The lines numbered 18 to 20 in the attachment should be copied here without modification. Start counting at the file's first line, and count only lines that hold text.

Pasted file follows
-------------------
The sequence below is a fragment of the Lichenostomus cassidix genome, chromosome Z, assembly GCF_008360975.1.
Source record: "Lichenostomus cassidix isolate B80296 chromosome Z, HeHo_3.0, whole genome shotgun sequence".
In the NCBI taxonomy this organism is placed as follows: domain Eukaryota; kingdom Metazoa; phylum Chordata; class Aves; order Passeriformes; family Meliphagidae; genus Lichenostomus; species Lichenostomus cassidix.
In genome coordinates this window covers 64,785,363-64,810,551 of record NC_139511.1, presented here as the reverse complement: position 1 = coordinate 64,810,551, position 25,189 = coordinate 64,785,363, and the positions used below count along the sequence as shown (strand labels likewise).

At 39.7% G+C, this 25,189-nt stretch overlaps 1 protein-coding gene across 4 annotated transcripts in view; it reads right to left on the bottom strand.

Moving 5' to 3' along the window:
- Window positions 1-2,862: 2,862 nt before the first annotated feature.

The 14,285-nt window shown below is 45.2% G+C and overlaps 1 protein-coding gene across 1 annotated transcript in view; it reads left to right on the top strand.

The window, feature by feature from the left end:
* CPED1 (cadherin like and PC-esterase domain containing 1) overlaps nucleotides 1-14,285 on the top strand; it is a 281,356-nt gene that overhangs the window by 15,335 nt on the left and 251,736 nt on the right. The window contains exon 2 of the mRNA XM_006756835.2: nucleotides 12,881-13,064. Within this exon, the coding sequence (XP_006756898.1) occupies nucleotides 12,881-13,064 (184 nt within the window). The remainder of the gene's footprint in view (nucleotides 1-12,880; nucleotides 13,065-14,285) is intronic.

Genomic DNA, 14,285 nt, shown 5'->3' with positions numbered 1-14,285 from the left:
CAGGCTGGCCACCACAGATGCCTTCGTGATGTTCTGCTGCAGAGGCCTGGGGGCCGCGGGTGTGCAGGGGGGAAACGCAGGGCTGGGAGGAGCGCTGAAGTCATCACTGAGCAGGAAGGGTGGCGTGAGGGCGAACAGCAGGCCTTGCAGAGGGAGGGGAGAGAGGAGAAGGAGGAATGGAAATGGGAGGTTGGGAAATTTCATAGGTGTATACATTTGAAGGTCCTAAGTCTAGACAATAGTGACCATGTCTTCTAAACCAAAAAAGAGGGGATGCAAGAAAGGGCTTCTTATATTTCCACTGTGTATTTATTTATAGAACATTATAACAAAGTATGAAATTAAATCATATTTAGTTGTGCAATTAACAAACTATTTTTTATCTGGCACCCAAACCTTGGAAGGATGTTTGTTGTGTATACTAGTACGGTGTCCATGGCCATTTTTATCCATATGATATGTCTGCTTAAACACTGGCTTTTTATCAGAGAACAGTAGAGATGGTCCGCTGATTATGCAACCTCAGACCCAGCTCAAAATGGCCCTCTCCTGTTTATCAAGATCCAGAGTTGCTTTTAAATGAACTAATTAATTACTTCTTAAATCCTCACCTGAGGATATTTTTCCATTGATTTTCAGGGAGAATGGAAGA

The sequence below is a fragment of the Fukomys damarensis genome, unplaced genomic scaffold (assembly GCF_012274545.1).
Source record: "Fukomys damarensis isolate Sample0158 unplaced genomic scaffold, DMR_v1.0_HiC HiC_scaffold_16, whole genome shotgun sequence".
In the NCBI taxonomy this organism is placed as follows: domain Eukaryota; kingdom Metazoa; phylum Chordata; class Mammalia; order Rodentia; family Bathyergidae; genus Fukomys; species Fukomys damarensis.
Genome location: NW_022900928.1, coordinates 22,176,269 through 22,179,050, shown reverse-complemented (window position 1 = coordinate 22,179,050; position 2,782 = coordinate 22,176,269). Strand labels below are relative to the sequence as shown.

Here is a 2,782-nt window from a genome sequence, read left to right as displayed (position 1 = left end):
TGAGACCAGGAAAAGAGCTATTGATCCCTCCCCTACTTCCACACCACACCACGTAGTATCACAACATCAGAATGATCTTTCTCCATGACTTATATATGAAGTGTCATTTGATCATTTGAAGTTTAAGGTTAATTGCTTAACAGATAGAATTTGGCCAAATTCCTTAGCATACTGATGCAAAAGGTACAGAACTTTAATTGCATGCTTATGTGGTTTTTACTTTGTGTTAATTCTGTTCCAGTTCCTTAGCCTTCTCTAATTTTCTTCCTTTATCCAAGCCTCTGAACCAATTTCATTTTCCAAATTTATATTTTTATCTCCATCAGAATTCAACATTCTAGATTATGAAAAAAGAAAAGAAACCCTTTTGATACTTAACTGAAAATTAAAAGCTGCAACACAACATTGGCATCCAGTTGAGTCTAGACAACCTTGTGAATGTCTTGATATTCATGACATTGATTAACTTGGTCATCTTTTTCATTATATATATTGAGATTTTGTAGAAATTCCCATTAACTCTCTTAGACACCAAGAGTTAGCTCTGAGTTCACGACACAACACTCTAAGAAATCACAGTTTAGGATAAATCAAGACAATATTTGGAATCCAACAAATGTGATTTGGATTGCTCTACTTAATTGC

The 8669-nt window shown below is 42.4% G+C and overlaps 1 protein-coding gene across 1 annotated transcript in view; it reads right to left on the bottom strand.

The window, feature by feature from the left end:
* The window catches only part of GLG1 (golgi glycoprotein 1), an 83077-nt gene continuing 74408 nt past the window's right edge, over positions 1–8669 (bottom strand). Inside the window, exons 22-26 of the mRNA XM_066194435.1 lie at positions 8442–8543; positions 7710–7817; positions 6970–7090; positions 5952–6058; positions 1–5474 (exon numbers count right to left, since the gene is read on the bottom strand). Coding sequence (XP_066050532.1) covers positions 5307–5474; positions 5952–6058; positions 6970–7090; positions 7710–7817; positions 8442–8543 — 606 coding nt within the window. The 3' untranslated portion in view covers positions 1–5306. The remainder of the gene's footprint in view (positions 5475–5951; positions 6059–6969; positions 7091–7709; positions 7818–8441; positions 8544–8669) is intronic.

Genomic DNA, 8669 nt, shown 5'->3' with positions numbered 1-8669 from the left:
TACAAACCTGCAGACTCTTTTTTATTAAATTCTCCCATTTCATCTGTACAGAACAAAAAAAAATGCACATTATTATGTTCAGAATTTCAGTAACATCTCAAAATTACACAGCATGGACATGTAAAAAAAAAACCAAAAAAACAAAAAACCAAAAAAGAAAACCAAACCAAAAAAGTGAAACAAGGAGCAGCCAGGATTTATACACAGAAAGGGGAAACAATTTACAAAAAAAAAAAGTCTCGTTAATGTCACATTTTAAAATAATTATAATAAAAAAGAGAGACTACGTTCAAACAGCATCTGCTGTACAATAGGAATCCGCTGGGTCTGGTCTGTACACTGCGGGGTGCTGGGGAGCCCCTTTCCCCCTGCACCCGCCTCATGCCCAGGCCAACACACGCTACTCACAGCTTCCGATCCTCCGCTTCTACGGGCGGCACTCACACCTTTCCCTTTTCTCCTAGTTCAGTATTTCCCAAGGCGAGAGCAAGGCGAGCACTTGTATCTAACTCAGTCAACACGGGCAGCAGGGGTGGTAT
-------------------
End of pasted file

TGAGACCAGGAAAAGAGCTATTGATCCCTCCCCTACTTCCACACCACACCACGTAGTATCACAACATCAGAATGATCTTTCTCCATGACTTATATATGAAGTGTCATTTGATCATTTGAAGTTTAAGGTTAATTGCTTAACAGATAGAATTTGGCCAAATTCCTTAGCATACTGATGCAAAAGGTACAGAACTTTAATTGCATGCTTATGTGGTTTTTACTTTGTGTTAATTCTGTTCCAGTTCCTTAGCCTTCTCTAATTTTCTTCCTTTATCCAAGCCTCTGAACCAATTTCATTTTCCAAATTTATATTTTTATCTCCATCAGAATTCAACATTCTAGATTATGAAAAAAGAAAAGAAACCCTTTTGATACTTAACTGAAAATTAAAAGCTGCAACACAACATTGGCATCCAGTTGAGTCTAGACAACCTTGTGAATGTCTTGATATTCATGACATTGATTAACTTGGTCATCTTTTTCATTATATATATTGAGATTTTGTAGAAATTCCCATTAACTCTCTTAGACACCAAGAGTTAGCTCTGAGTTCACGACACAACACTCTAAGAAATCACAGTTTAGGATAAATCAAGACAATATTTGGAATCCAACAAATGTGATTTGGATTGCTCTACTTAATTGC

The 8669-nt window shown below is 42.4% G+C and overlaps 1 protein-coding gene across 1 annotated transcript in view; it reads right to left on the bottom strand.

The window, feature by feature from the left end: